Chawnghilh's Blog

Days of Miracles —Gone or Still Going on?

Posted in Qualitus : Habitus by chawnghilh on December 5, 2009

Is it true that the days of miracles have passed?

This question might be answered with one word for some, but it needs more than that for discerning readers. Paul wrote, “Brethren, do not be children in understanding . . . be mature” (1 Corinthians 14:20). The short answer would be “No, the days of miracles have certainly not passed.”

And why not? Because the God of miracles past never changes, and all things are possible with Him (Luke 1:37; James 1:17). So miracles still happen as they once did (might be in Tripura and Bawngkawn, Aizawl too). Personal testimonies from many who live today confirm this truth.

On the other hand, some believing people say, “Yes, the days of miracles have passed.” These folks note that Bible miracles came in bunches: in Moses’ time and again with Elijah and Elisha. The last great bunch of miracles was during the ministry of Christ and the early apostolic church. This suggests to them that God does not always deal with people in the same way and that signs and wonders may accompany the transition from one era, or dispensation, to another. (First Corinthians 13:8-10 and Hebrews 2:3, 4 are used to support this position.)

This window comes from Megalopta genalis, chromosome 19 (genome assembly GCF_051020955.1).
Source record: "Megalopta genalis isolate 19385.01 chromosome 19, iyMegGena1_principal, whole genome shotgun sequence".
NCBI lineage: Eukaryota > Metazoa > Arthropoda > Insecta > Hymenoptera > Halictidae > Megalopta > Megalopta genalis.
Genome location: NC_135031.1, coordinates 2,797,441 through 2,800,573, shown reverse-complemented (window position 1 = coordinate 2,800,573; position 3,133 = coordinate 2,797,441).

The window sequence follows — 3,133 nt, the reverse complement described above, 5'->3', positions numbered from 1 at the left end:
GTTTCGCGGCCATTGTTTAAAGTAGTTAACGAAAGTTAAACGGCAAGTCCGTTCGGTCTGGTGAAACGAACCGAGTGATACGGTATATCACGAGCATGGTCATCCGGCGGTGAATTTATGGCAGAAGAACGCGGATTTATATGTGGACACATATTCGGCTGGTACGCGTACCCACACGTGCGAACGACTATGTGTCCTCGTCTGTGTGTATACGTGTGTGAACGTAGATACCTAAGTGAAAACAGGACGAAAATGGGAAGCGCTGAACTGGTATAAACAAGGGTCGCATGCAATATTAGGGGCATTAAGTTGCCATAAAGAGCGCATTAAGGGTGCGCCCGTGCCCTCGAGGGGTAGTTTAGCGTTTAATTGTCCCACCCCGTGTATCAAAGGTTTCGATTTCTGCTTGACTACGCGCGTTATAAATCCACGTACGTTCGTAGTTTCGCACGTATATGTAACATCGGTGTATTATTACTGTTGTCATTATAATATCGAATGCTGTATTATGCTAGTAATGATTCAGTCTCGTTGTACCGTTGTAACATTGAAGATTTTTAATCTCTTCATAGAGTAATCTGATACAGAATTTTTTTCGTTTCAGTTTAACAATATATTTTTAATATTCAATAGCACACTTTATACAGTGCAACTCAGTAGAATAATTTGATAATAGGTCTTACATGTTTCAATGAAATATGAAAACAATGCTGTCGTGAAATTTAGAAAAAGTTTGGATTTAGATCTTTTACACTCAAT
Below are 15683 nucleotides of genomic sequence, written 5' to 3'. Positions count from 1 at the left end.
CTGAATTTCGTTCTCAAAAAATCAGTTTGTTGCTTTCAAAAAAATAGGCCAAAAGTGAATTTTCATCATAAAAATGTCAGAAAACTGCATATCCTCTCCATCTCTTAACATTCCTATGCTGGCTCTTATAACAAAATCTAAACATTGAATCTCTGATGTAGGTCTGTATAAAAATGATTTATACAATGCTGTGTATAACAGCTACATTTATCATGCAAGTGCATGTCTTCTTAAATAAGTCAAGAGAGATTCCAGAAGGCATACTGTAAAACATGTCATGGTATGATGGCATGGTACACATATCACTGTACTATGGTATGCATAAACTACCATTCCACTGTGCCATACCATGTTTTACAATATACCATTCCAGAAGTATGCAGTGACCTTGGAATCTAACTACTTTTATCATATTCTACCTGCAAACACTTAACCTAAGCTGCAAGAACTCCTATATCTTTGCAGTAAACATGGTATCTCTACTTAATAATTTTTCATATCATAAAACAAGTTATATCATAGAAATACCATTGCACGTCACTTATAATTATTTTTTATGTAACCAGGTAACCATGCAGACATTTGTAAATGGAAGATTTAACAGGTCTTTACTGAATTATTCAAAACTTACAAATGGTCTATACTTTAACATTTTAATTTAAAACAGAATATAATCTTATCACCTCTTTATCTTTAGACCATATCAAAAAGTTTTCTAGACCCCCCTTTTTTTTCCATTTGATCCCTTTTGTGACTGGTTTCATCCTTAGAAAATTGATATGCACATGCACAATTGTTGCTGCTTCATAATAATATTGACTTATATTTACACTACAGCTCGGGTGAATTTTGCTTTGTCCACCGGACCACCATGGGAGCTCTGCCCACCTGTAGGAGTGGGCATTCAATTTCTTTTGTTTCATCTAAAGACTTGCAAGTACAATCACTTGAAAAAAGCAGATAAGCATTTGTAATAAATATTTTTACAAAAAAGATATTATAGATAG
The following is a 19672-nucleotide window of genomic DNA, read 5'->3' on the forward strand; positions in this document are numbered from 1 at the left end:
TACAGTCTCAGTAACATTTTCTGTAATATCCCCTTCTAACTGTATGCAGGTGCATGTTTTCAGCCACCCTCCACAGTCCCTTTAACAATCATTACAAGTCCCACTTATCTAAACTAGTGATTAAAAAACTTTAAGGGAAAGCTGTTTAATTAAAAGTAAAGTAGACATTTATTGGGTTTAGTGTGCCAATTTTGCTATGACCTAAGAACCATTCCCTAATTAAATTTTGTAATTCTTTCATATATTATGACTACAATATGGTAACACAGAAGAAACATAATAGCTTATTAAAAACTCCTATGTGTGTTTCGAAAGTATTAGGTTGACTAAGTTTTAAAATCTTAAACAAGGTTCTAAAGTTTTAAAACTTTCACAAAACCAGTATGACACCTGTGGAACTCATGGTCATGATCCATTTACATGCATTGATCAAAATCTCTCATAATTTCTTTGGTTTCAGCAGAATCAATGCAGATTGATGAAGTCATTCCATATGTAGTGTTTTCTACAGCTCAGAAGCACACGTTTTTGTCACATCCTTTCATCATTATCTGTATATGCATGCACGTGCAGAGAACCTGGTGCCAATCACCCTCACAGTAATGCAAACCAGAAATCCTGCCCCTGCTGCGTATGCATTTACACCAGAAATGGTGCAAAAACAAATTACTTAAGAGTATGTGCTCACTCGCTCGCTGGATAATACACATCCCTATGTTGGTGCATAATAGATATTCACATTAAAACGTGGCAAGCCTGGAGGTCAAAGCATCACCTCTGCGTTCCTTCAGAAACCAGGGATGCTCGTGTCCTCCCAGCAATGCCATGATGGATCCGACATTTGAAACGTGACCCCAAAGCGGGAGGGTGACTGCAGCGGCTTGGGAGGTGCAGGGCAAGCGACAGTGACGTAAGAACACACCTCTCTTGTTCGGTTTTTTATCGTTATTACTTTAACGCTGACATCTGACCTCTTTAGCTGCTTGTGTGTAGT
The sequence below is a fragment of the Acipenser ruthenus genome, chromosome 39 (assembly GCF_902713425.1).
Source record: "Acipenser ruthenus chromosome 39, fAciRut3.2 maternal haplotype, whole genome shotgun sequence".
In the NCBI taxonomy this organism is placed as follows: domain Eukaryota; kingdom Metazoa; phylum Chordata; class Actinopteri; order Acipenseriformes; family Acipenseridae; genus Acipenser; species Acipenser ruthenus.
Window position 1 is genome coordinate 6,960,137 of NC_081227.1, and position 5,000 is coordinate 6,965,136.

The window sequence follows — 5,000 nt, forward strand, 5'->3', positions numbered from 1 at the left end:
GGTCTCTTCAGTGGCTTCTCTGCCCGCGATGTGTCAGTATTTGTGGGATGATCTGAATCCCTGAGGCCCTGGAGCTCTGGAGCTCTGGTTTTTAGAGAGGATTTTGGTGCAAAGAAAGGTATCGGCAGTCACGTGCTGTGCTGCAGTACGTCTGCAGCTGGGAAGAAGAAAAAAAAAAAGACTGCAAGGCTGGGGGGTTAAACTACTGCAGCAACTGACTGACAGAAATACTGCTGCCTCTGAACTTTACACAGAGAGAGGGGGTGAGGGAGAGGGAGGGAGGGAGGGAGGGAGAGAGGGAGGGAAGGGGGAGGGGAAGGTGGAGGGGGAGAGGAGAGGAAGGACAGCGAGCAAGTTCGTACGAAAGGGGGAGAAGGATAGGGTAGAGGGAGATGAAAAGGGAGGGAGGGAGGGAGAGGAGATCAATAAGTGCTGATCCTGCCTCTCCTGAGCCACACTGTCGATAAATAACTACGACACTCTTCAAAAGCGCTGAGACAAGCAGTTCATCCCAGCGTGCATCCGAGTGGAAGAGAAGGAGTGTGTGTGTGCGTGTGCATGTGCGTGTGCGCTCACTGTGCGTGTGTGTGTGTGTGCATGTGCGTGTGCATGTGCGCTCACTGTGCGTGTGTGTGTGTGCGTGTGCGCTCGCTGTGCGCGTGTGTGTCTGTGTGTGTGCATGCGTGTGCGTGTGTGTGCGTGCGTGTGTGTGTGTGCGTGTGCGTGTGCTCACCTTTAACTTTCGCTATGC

The view that miracles have ceased is not often heard in our circles, and we’re not promoting it here. It does illustrate, however, that the whole subject is not simple. If genuine, indisputable miracles were every day occurrences, would any honest Christian be trying to explain why there are none? It is important to think what we mean by miracles. Some use the word loosely to describe any event that incites wonder, awe, or worship. A lovely sunset or sunrise, normal childbirth, recovery from serious illness, escape from pending disaster, or an accident with no serious injury: Each of these may be called a miracle, especially in the afterglow of it happening. All of us appreciate these kinds of miracles, and we thank God for them. For observers of a more rational mindset, however, these and similar occurrences are commonplace, easily explained by laws of nature or random chance. While gladly granting that God is ultimately responsible for all the every day beauties and graces of life, such people suggest that it is unnecessary and unhelpful to apply the word miracle to them.

For them, them word should be used in a more restricted sense. It applies to an event in which some natural law is suspended and a thing happens that cannot be explained by coincidence, luck, chance, or the law of averages — but only by the intervention of God. With this definition and caveat, real miracles are not as frequent as some religious people affirm.

Miracles are seen by eyes of faith and not easily proven to disbelievers, who can always fi nd another way to explain an unusual event. Those who investigate miracle stories and claims of supernatural healing usually fi nd that these are diffi cult to verify. The authenticity of any miracle from heaven is bound in the hearts and lives of those who experience it and is not easily demonstrated to others. The perceptive Christ-follower should believe God’s Word about miracles, without necessarily believing every other claim and testimony about them. This answer does not doubt God’s ability; rather it raises the question whether every sensational story we hear or read is indeed a bona fide miracle.

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